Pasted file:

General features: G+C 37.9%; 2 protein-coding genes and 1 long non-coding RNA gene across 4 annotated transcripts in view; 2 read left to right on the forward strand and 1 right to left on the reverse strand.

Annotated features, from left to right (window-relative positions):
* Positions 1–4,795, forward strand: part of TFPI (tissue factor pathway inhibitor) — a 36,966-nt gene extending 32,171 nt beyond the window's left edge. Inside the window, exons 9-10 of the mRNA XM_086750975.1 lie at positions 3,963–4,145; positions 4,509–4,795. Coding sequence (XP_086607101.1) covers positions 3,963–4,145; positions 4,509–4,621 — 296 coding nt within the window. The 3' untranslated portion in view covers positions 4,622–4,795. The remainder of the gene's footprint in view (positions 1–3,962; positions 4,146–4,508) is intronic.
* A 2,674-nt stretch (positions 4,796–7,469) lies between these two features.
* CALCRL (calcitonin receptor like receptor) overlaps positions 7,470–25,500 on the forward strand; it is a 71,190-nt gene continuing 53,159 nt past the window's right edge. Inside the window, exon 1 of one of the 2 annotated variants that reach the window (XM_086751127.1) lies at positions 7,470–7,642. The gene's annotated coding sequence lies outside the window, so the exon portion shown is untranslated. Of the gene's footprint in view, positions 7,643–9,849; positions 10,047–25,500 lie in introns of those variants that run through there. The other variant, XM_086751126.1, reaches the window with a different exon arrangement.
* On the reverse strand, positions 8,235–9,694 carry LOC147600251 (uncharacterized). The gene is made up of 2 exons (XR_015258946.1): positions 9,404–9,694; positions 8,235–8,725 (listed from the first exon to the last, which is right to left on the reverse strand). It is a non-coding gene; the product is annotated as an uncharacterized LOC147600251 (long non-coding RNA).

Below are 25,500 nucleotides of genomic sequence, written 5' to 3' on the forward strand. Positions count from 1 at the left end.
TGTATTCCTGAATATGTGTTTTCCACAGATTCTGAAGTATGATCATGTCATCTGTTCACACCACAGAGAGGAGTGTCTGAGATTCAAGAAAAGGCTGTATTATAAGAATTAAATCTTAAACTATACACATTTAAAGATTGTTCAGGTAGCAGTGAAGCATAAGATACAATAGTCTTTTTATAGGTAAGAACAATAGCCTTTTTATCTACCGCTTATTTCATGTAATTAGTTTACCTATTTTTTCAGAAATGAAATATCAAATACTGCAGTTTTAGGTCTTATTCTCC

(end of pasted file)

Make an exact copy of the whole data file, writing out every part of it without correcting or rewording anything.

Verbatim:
General features: G+C 37.9%; 2 protein-coding genes and 1 long non-coding RNA gene across 4 annotated transcripts in view; 2 read left to right on the forward strand and 1 right to left on the reverse strand.

Annotated features, from left to right (window-relative positions):
* Positions 1–4,795, forward strand: part of TFPI (tissue factor pathway inhibitor) — a 36,966-nt gene extending 32,171 nt beyond the window's left edge. Inside the window, exons 9-10 of the mRNA XM_086750975.1 lie at positions 3,963–4,145; positions 4,509–4,795. Coding sequence (XP_086607101.1) covers positions 3,963–4,145; positions 4,509–4,621 — 296 coding nt within the window. The 3' untranslated portion in view covers positions 4,622–4,795. The remainder of the gene's footprint in view (positions 1–3,962; positions 4,146–4,508) is intronic.
* A 2,674-nt stretch (positions 4,796–7,469) lies between these two features.
* CALCRL (calcitonin receptor like receptor) overlaps positions 7,470–25,500 on the forward strand; it is a 71,190-nt gene continuing 53,159 nt past the window's right edge. Inside the window, exon 1 of one of the 2 annotated variants that reach the window (XM_086751127.1) lies at positions 7,470–7,642. The gene's annotated coding sequence lies outside the window, so the exon portion shown is untranslated. Of the gene's footprint in view, positions 7,643–9,849; positions 10,047–25,500 lie in introns of those variants that run through there. The other variant, XM_086751126.1, reaches the window with a different exon arrangement.
* On the reverse strand, positions 8,235–9,694 carry LOC147600251 (uncharacterized). The gene is made up of 2 exons (XR_015258946.1): positions 9,404–9,694; positions 8,235–8,725 (listed from the first exon to the last, which is right to left on the reverse strand). It is a non-coding gene; the product is annotated as an uncharacterized LOC147600251 (long non-coding RNA).

Below are 25,500 nucleotides of genomic sequence, written 5' to 3' on the forward strand. Positions count from 1 at the left end.
TGTATTCCTGAATATGTGTTTTCCACAGATTCTGAAGTATGATCATGTCATCTGTTCACACCACAGAGAGGAGTGTCTGAGATTCAAGAAAAGGCTGTATTATAAGAATTAAATCTTAAACTATACACATTTAAAGATTGTTCAGGTAGCAGTGAAGCATAAGATACAATAGTCTTTTTATAGGTAAGAACAATAGCCTTTTTATCTACCGCTTATTTCATGTAATTAGTTTACCTATTTTTTCAGAAATGAAATATCAAATACTGCAGTTTTAGGTCTTATTCTCC